On the menu recently at the Bastyr University Dining Commons: Kale from Spring Hill Farm in Oregon's Willamette Valley. Beets from Montecucco Farms near Portland. Turkey from Carlton Farms across the Cascade Mountains. Trout from the Columbia River. And dozens more organic foods grown in the Pacific Northwest.
Now the dining commons has a new reminder of its commitment to serving local (and delicious) food: a large colorful map that shows where it sources its ingredients.
The idea came from Bastyr dietetic intern Liz Oba, who worked a rotation in the Bastyr kitchen planning menus, learning about cost strategies and shadowing cooks.
"Being behind the scenes, seeing how hard everybody works to prepare the food and knowing what it costs to get local, organic food, I wanted to show people that this is high-quality food," Oba says. "I wanted to make that connection more clear."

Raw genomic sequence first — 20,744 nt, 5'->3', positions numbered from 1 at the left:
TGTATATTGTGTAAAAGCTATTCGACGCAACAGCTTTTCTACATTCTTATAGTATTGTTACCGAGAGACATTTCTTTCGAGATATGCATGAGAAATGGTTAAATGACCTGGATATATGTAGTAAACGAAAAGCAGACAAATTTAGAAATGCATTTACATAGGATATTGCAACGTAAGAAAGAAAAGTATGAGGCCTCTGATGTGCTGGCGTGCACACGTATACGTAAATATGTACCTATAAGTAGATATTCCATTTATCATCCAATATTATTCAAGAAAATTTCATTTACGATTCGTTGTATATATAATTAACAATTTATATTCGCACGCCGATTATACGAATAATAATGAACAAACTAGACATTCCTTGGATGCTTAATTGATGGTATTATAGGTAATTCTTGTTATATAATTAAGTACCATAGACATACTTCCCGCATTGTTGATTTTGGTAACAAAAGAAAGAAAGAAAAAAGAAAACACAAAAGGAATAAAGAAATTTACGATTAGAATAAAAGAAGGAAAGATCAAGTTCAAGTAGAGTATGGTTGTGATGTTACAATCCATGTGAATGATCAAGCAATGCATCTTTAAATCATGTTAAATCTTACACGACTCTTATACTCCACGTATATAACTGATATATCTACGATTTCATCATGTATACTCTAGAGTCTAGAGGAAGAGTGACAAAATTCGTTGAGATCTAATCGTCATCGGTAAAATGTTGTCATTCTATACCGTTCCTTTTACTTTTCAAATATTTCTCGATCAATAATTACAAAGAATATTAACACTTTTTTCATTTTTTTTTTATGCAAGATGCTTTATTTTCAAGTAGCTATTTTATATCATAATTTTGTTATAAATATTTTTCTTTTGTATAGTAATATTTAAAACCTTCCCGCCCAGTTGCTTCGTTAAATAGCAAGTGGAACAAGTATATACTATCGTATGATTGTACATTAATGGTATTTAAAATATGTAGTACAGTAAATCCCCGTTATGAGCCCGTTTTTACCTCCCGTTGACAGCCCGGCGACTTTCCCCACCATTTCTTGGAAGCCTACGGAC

So she drew the map on a white board donated by facilities staff. The map hangs near the dining commons cash registers — to remind diners what they're paying for, Oba says.
"This is about as good you can get for a dining services establishment doing farm-to-table sourcing," she says.
The dining commons sources 99 percent of its ingredients from organic farms, mostly in the Pacific Northwest (see the rest of its green efforts on our sustainability page).
Oba hopes the map will serve as a reminder of the culinary wealth of the region, where the temperate climate allows farmers to grow crops that struggle in other parts of the country.
It's also a reminder of the benefits of local, organic food — freshness, safety from pesticides (for both eaters and farm workers), profits that stay in the community, and local owners who care for the well-being of soil and waterways.
Bastyr nutrition alumna Valerie Segrest likes to recount one of her professor's explanations for local foods: "One of my teachers, Cynthia Lair, would say: 'How do you feel when you get off an airplane? I feel tired and sore and I want to shower because I've been sitting in everyone else's breath. That's how a blueberry feels after it's flown from New Zealand.'"
You won't find jet-lagged blueberries in the dining commons — you'll find homegrown ones.